Energy management gains ground globally
Johnson Controls' latest energy efficiency survey reveals that interest in energy management globally has reached an all-time high
Eighty five per cent of building owners and operators globally depend on energy management to drive operational efficiency, according to a recent survey from Johnson Controls, a company delivering solutions designed to increase energy efficiency in buildings. This represents a 34-point increase in the last two years. Energy cost savings and financial incentives are leading this shift, but more than half say they are also looking to improve their public image and increase the value of their buildings.
The 2012 Johnson Controls Energy Efficiency Indicator, a global survey of 3,500 building owners and operators, included 944 European respondents concentrated in the UK (331), Germany (307) and France (296).
'Building owners are investing in energy efficiency because they recognise the financial payback,' said Dave Myers, president of Johnson Controls, Building Efficiency. 'This year's survey demonstrates there's a change underway. The mantra for commercial real estate owners used to be location, location, location - now it's becoming location, efficiency, location.'
According to the survey, nearly a third of respondents indicated tax credits, incentives and rebates have the greatest impact on increasing investment in energy efficiency. This finding underscores the role of government policy in the decision making of building owners and operators.
'Nearly 75 per cent of commercial buildings in Europe are more than 20 years old and are ready for energy improvements. Building owners and operators are looking to lawmakers to bring down the cost of energy retrofits through incentives and rebates,' said Mr Myers. 'In Asia, building codes and equipment standards also are helping ensure new buildings are constructed to high performance levels.'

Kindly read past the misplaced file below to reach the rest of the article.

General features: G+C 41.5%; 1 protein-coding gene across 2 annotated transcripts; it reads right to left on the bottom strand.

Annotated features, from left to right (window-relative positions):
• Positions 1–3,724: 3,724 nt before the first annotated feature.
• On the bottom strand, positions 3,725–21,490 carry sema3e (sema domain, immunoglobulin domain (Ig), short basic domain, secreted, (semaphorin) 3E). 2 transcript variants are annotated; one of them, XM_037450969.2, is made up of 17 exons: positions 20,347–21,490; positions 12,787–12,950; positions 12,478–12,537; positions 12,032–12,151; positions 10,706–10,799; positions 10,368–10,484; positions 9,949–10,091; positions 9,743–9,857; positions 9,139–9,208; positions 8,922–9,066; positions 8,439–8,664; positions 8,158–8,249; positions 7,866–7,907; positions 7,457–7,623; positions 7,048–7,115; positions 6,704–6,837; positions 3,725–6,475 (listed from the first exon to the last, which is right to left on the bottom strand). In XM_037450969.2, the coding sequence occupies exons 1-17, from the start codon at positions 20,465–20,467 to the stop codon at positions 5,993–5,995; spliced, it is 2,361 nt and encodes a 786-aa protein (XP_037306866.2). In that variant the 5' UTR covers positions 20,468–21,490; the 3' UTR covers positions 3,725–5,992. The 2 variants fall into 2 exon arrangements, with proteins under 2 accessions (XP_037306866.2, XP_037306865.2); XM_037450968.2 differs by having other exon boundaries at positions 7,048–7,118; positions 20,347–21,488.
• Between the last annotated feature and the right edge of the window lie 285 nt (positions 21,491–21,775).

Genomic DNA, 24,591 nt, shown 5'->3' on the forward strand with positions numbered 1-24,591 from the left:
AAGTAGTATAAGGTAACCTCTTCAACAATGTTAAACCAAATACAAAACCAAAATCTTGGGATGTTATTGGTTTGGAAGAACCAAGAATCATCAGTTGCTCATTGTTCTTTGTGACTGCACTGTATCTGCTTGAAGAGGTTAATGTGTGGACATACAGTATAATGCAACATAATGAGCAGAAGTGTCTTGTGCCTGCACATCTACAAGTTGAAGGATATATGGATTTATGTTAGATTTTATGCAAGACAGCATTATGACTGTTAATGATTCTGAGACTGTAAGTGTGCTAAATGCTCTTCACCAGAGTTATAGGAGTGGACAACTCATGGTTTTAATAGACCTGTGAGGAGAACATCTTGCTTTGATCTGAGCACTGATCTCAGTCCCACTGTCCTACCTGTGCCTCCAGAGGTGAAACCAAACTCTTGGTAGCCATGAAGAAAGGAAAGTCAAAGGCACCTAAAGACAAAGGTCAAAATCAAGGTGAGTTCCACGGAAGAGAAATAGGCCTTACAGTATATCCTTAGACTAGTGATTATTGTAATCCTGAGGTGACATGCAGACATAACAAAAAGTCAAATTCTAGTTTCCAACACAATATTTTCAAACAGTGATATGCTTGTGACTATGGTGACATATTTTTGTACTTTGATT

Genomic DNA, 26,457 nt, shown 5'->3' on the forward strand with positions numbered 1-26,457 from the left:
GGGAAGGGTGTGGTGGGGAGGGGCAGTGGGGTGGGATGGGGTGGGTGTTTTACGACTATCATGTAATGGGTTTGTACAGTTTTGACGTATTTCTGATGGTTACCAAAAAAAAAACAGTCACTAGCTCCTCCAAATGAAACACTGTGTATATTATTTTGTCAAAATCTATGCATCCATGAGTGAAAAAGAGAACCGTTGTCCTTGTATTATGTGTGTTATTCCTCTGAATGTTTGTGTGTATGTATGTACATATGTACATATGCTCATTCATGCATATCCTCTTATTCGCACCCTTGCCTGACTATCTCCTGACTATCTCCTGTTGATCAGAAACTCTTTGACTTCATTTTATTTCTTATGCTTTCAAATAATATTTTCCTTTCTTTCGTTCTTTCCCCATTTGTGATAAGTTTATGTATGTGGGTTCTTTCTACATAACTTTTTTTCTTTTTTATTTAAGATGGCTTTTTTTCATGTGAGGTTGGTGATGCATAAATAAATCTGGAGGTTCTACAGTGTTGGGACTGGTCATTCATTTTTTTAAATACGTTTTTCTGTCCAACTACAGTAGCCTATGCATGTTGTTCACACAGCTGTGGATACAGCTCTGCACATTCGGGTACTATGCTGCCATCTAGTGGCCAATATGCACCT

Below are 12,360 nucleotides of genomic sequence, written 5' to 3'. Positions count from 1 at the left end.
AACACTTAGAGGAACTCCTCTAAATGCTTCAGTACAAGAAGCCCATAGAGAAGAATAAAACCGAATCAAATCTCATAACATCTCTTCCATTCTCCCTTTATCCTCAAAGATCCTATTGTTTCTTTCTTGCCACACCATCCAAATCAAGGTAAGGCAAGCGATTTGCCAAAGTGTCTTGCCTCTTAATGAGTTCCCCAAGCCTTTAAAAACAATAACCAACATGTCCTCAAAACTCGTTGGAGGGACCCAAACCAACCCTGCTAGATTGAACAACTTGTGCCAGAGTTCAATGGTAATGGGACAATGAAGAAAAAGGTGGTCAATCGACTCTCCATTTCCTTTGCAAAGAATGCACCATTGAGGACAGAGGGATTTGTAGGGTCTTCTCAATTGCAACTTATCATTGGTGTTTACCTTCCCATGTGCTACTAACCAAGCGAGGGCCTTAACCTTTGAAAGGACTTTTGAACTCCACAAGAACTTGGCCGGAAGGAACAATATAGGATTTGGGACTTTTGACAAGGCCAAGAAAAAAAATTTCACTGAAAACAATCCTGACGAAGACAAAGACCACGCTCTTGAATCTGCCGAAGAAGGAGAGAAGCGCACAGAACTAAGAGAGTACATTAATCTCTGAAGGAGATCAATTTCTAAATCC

Developing countries are setting the pace with respect to investment with the highest number of respondents - 81 per cent in China and 74 per cent in India - planning to increase investments in energy efficiency or renewable energy. Thirty nine per cent are planning to increase spending in Europe in the next 12 months, the lowest of any region.
Ninety-six per cent of global respondents have implemented at least one building efficiency improvement, led by lighting, heating and air conditioning equipment and controls, and water efficiency. Half of the private sector respondents use the cost savings from energy efficiency upgrades to reduce the company's overall budget while 40 per cent reinvest in further energy efficiency measures.
Green building certifications, or voluntary rating systems, are on the rise with 44 per cent planning to certify existing buildings, up from 35 per cent a year previously. Further, 43 percent plan to certify new construction projects. In Europe, 55 per cent of respondents now have at least one certified green building, 50 per cent in the UK. Thirty five per cent of respondents in Europe planned to pursue certification in new buildings (compared to 31 per cent in 2011) and 44 per cent in existing buildings (compared to 36 per cent in 2011).
'Tenants are willing to pay more to locate their offices in energy efficient buildings,' said Mr Myers. The survey found nearly a quarter of those who responded are willing to pay a premium for space in a certified green building.